The quest to create a social auditorium in virtual reality has eaten many VC dollars over the years. While plenty of contenders have emerged, it’s likely Against Gravity’s Rec Room has been the most creative in its approach to capturing a niche market while plotting how to build a sustainable business based on users in VR headsets talking to one another. The Seattle startup has told TechCrunch exclusively that it has bagged $24 million over two rounds of funding. The studio’s Series A was led by Sequoia and their Series B, which just recently closed, was led by Index Ventures . Against Gravity has a bevy of top investors that also participated in the rounds, including First Round Capital, Maveron, Anorak Ventures, Acequia Capital, Betaworks and DAG Ventures.
Apple's former Siri chief says today's digital assistants still have a long way to go before they can really understand us

Apple's former Siri chief says today's digital assistants still have a long way to go before they can really understand us

If you've been paying any attention to the announcements Apple and Google made during their recent developers conferences, you probably already know that big improvements are coming to Siri and the Google Assistant. During its Worldwide Developers Conference earlier this month, Apple announced that Siri will be getting a more natural voice that's generated entirely by software when its iOS 13 update for iPhones launches later this year. Google said in May that its digital assistant will be able to understand and process requests up to 10 times faster, and Amazon recently launched a new version of its Alexa-powered Echo Show.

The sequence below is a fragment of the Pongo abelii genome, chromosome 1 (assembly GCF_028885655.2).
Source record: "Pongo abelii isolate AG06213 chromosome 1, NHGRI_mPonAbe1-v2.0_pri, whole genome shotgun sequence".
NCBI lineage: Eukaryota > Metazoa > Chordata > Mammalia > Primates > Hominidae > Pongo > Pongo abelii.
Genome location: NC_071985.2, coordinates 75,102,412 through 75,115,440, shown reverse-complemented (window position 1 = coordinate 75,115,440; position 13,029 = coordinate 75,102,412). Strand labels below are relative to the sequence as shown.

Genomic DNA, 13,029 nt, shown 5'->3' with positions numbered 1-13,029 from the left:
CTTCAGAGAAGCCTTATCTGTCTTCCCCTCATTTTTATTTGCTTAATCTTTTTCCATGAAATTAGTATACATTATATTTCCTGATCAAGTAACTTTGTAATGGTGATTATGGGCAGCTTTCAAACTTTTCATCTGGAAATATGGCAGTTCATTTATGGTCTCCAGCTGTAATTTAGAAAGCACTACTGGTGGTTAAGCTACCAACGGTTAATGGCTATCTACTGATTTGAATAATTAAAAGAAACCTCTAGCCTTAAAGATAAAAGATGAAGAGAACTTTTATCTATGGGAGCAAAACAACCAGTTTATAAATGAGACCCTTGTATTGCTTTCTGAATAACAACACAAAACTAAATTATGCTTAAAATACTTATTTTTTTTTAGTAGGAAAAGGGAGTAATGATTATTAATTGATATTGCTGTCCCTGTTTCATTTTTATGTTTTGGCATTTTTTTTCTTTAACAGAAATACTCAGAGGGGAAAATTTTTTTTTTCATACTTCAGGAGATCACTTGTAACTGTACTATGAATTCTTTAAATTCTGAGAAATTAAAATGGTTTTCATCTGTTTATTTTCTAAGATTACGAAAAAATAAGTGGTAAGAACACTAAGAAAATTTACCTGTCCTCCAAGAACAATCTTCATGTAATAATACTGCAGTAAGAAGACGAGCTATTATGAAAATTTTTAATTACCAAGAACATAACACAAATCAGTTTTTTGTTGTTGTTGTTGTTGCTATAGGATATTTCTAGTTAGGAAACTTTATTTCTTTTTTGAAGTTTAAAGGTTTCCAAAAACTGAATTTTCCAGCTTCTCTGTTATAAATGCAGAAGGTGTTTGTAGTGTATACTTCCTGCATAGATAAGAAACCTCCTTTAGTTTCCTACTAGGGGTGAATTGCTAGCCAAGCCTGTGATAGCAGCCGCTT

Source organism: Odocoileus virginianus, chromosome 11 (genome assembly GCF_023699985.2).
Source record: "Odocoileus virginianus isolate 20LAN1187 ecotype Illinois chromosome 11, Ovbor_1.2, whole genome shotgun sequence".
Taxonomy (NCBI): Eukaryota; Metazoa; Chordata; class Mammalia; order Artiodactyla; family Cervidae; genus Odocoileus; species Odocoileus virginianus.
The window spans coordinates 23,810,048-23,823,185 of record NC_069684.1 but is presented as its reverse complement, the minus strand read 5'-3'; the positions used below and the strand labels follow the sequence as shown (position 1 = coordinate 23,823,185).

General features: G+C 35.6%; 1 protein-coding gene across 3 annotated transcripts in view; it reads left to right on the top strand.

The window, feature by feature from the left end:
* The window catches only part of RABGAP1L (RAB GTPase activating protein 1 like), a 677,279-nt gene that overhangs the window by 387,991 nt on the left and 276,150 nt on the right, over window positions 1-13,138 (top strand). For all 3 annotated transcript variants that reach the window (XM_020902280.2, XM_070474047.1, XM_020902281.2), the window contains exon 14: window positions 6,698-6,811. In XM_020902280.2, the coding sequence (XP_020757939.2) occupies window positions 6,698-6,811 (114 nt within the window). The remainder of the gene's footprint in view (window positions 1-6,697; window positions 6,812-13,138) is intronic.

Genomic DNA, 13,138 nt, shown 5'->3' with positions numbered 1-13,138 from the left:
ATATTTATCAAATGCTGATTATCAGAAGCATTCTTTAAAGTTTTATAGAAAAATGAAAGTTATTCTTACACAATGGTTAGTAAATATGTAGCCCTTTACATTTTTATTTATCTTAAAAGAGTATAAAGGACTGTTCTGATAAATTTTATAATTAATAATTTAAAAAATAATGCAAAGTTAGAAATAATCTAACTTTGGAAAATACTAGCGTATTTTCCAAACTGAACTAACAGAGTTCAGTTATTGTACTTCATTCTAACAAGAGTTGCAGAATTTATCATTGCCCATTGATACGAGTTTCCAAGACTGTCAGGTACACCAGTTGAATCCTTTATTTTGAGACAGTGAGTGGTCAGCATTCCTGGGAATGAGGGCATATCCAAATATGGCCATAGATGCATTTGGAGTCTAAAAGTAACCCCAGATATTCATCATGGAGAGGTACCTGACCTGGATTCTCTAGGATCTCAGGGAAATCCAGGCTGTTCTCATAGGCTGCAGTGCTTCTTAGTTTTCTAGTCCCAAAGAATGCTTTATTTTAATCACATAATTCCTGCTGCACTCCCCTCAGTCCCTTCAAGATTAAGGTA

ZeroDown is constructing a new path to home ownership

ZeroDown is constructing a new path to home ownership

ven rich San Francisco residents can’t buy a home. Sure, if your startup just went public, you might be amongst a small class of people able to put in all-cash offers over the asking price. But most people living in the Bay Area, even those with six-figure salaries, only aspire to become homeowners. “Owning things is a pretty central idea to the American enterprise,” said Abhijeet Dwivedi, the co-founder and chief executive officer of ZeroDown, a new startup hoping to make home ownership in the Bay Area a reality for more people by combining the security of ownership with the flexibility of renting. “Anyone who has gotten rich in the last 240 years has done so by owning things.”